Do you have a parent or friend who lived or lives in Clintonville? Of course you do! My book Clintonville and Beechwold makes a great holiday gift or stocking stuffer. You can buy it from this web site or at Colonial Candy Shoppe (3519 N High St) or Walgreen’s (4890 N High St), or at most bookstores. If you buy it from this web site, I will be happy to inscribe it to the person you are giving it to.
Leeann Faust wrote this wonderful article about her great grandfather Mathias Armbruster. It was originally published in the Polar Bear ROARS Alumni Association (=North High School) newsletter.
Karl Pauly wrote this column way-back-when, about Walhalla ravine–which Armbruster was instrumental in designing, or at the very least, naming. (First article of Leeann Faust; second article courtesy of the Clintonville Historical Society)
Rand Hollenback in 1904, at age 4, at the Hollenback’s 3134 North High Street address. Rand grew up to found the Clintonville Booster, and to become a major force in the community. Note the street car lines in the background.
This is what the Hollenback homsestead at 3134 North High Street looked like, looking east/southeast.
This is an ad that just happens to show the signage of the old Beechwold Theatre at 4250 N. High (aka Camelot North and Drexel North, and currently an athletic club).
The theatre was built by the F & Y Building Service (aka F & Y Construction Company). Mark Fontana informs me that the “Y” in this name is Yassenoff, and the first manager of the Beechwold Theatre was Milton Yassenoff, adopted son of Leo Yassenoff.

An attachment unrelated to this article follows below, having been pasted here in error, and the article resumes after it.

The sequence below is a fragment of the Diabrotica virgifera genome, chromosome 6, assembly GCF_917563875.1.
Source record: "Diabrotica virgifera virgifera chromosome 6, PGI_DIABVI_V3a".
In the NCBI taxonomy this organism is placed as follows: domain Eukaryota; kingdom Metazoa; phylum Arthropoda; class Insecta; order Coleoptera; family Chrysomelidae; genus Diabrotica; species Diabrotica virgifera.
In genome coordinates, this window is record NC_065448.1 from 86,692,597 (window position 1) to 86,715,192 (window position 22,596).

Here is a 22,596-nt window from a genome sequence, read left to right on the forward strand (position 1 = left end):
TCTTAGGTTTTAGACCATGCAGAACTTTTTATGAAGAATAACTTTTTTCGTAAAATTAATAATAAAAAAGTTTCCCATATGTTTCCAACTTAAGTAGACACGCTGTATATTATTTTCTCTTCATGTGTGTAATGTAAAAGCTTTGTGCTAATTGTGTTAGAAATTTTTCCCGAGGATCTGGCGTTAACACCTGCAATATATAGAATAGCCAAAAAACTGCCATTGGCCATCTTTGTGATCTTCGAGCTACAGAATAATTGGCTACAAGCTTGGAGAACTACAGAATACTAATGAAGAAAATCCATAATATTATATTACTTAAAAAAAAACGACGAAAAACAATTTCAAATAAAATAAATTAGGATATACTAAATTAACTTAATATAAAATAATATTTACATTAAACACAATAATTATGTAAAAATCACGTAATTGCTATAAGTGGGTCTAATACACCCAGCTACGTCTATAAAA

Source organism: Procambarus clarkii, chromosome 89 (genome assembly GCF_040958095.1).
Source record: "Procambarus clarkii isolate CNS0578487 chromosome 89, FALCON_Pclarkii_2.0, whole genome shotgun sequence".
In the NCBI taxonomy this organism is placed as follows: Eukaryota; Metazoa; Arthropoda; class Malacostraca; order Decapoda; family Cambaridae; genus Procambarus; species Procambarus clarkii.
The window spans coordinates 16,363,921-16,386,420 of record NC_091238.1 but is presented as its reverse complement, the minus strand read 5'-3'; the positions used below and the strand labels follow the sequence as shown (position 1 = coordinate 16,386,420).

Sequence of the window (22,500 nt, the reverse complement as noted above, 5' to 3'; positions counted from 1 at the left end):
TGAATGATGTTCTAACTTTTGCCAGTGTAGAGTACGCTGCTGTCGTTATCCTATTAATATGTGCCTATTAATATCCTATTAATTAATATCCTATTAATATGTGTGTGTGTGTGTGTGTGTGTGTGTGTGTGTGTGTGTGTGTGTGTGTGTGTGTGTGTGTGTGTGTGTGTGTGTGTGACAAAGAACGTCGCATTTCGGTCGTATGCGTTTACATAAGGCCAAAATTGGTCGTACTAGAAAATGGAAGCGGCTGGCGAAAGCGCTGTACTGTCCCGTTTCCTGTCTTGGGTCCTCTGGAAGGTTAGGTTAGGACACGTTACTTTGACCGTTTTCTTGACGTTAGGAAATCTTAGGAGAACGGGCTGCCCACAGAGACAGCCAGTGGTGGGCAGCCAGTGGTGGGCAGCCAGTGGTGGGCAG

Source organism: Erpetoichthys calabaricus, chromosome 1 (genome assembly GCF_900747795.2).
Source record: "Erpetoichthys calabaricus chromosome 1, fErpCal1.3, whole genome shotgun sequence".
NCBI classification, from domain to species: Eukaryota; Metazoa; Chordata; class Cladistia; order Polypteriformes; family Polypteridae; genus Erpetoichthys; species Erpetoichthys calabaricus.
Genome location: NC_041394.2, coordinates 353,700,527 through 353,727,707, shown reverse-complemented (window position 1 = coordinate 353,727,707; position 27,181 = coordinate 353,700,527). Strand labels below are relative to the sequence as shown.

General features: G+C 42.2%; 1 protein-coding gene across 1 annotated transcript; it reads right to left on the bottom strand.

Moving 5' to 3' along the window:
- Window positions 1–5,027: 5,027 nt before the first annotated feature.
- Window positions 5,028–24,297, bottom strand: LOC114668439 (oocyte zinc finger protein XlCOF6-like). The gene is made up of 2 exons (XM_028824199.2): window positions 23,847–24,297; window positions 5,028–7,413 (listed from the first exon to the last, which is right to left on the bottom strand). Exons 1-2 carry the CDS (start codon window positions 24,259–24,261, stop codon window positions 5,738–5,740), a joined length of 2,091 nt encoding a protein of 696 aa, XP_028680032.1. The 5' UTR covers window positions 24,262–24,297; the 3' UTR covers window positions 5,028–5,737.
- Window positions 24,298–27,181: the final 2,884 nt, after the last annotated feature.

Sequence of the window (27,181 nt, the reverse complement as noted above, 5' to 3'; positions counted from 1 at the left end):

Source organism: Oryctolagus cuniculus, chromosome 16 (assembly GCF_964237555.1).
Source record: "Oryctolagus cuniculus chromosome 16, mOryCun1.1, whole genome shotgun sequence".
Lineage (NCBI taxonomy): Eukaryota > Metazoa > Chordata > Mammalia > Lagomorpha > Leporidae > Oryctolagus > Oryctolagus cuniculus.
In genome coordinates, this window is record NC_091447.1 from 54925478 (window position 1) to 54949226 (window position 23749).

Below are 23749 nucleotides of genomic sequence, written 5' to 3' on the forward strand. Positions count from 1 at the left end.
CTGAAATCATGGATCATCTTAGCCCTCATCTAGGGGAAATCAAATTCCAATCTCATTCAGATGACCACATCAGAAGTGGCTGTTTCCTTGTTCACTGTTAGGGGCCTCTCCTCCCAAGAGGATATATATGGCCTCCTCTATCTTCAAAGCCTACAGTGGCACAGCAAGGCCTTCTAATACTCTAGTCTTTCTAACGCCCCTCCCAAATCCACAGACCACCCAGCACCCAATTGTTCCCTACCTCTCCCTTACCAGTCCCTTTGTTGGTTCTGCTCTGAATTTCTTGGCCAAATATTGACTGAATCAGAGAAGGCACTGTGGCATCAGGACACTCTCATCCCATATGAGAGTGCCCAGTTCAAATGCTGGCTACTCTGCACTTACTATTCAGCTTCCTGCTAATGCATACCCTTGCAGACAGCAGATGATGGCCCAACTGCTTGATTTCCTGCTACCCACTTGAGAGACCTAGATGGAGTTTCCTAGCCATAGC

If anyone out there is aware of the whereabouts of blueprints, construction photos and high-res b/w photos of the finished theater, please let us know! The ad was shared with me by Mark Fontana, former manager of the Drexel North (aka Camelot North and Beechwold Theater) Mark is a collector. In another place on this web site I link to his web site.
Bill Case has done a wonderful job of researching and writing the history of Donald Ross’ design of the Elks/Wyandot County Club. Check out his web site here. It’s a work in progress so check Bill’s site frequently.
The first picture (to the left) is, of course, Donald Ross. In the left-hand image below, Harold J. Kaufman, John W. Kaufman, Arthur Shannon, Donald Ross, and J.V. Taylor peruse a topo map. The right-hand image below is the 5th hole–308 yards–par 4. See Bill’s web site for the history and for more image gems.